Define dysphagia?

Dysphagia is a subjective sensation of difficulty in swallowing either solids or liquids or both.

Discuss the phases of normal swallowing?

Normal swallowing is divided into three phases: oral, pharyngeal and oesophageal.
Oral phase

  • Food enters oral cavity
  • Mastication and bolus formation.
  • Tongue elevates and propels bolus to pharynx.

Pharyngeal phase

  • Soft palate elevates to seal nasopharynx
  • Larynx and hyoid bone move anteriorly and upwards
  • True vocal folds adduct
  • False vocal cord adduct
  • Epiglottis moves posteriorly and downwards
  • Respiration stops
  • Pharyngeal wave
  • Upper oesophageal sphincter relaxes
  • Upper oesophageal sphincter opens

Oesophageal phase

  • Bolus passes to oesophagus
  • Oesophagus contracts sequentially
  • Lower oesophageal sphincter relaxes
  • Bolus reaches stomach

Discuss the types of dysphagia?

Dysphagia can be either oropharyngeal or oesophageal:

Oropharyngeal dysphagia (or transfer dysphagia) – this is due to impairment of the oral or pharyngeal phase of swallowing. It commonly occurs in neurological diseases like CVA, Parkinson’s disease, MS, MND, Myasthenia, Alzheimer’s disease etc.
Oesophageal dysphagia arises from oesophageal cause like benign stricture, malignant stricture, motility disorders, eosinophilic oesophagitis and extrinsic compression.

In some patients no cause can be identified; these patients have been categorized as having functional dysphagia. Patients should be reassured. If the symptoms are severe, treatment with a calcium channel blocker or antidepressant can be considered

Discuss transfer dysphagia?

Transfer dysphagia characteristics:

  • Postnasal regurgitation
  • Coughing or choking during swallowing
  • Dysphonia
  • Patient’s point toward the neck when asked to identify the site of their symptoms

Video fluoroscopy- is the gold standard for analysing the swallowing physiology. It takes about 10 minutes and is painless. The patient swallows solids and liquids mixed with barium while radiographic images are displayed on a monitor and videotaped. It demonstrates anatomic structures, identifies aspiration and allows assessment of compensatory strategies. It is however difficult to be applied to fragile and immobile patients.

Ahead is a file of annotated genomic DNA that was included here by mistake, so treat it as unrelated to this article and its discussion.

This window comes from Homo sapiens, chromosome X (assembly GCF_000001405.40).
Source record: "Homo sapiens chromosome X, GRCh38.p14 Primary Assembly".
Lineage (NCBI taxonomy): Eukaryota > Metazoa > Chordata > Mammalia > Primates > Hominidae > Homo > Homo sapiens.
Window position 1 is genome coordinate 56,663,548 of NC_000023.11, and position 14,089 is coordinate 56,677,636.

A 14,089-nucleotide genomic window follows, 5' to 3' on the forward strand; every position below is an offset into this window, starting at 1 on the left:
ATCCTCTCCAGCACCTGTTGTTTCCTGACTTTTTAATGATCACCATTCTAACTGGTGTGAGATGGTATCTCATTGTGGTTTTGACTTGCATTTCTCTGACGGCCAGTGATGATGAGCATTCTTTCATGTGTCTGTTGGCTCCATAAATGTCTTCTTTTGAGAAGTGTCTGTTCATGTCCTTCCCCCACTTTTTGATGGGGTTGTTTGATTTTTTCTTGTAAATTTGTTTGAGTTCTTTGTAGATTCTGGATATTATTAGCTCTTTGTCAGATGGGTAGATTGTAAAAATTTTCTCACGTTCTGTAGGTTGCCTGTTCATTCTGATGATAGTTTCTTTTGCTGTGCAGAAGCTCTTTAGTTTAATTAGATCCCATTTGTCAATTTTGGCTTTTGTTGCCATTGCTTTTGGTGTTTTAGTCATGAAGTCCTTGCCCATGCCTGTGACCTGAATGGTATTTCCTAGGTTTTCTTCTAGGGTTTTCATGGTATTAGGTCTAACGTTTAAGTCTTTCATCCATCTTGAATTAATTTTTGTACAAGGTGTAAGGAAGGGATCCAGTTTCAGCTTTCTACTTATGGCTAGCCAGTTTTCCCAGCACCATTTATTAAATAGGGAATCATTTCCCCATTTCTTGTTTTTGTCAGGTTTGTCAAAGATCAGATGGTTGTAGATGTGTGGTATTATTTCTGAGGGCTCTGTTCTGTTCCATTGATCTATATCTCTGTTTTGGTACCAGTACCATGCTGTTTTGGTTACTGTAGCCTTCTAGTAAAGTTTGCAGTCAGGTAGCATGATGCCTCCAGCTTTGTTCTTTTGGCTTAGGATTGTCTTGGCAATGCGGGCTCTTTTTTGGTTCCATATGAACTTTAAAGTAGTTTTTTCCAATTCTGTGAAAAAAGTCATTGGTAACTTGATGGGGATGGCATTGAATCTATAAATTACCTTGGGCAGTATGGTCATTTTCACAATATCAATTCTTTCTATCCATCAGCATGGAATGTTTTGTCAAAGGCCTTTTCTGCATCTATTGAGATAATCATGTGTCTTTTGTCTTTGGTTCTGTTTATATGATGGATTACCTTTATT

Fibreoptic Endoscopic Swallowing Study (FESS)
It is done with a fibreoptic laryngoscope that passes transnasally into the pharynx and observes swallowing. It can be done at the bedside. Food mixed with blue dye is used to evaluate swallowing, identify pooling of material in the hypopharynx and upper oesophageal sphincter and aspiration. The main disadvantage of FEESS is its limited ability to detect aspiration or assess the oral or oesophageal phase of swallowing.

Discuss the evaluation of dysphagia?

  • Difficulty in initiating swallow (rather than dysphagia a few seconds after swallowing), nasal regurgitation, coughing or choking etc suggest transfer dysphagia
  • Dysphagia to solids or liquids or both ((Liquids only suggests a motility disorder; solids progressing to liquids suggests a benign or malignant stricture).
  • Is dysphagia intermittent, stable or progressive (progressive dysphagia suggests malignancy. Intermittent dysphagia may be due to a ring or Eosinophilic oesophagitis)
  • Further enquiry like heartburn, weight loss, previous radiotherapy, systemic diseases like scleroderma etc will further narrow down the differential diagnosis

Discuss oesophageal web and rings?

Oesophageal web is a thin mucosal fold that protrudes into the lumen. It commonly occurs in the postcricoid area. Oesophageal ring (Schatzki) is a thin mucosal structure at the GO junction. They cause intermittent dysphagia

Discuss the investigations for oesophageal dysphagia?

Barium swallow- may be more sensitive and safer if
Proximal oesophageal lesion is suspected (radiotherapy, Zenkers diverticulum etc)
Complex stricture is suspected (h/o caustic ingestion or radiotherapy)
Achalasia is suspected
Upper GI endoscopy- in other patients direct OGD is a better option
24 hr pH study and manometry as indicated.


  1. Karkos P et al. Current evaluation of the dysphasic patient. Hippokratia. 2009 Jul; 13(3):141-6

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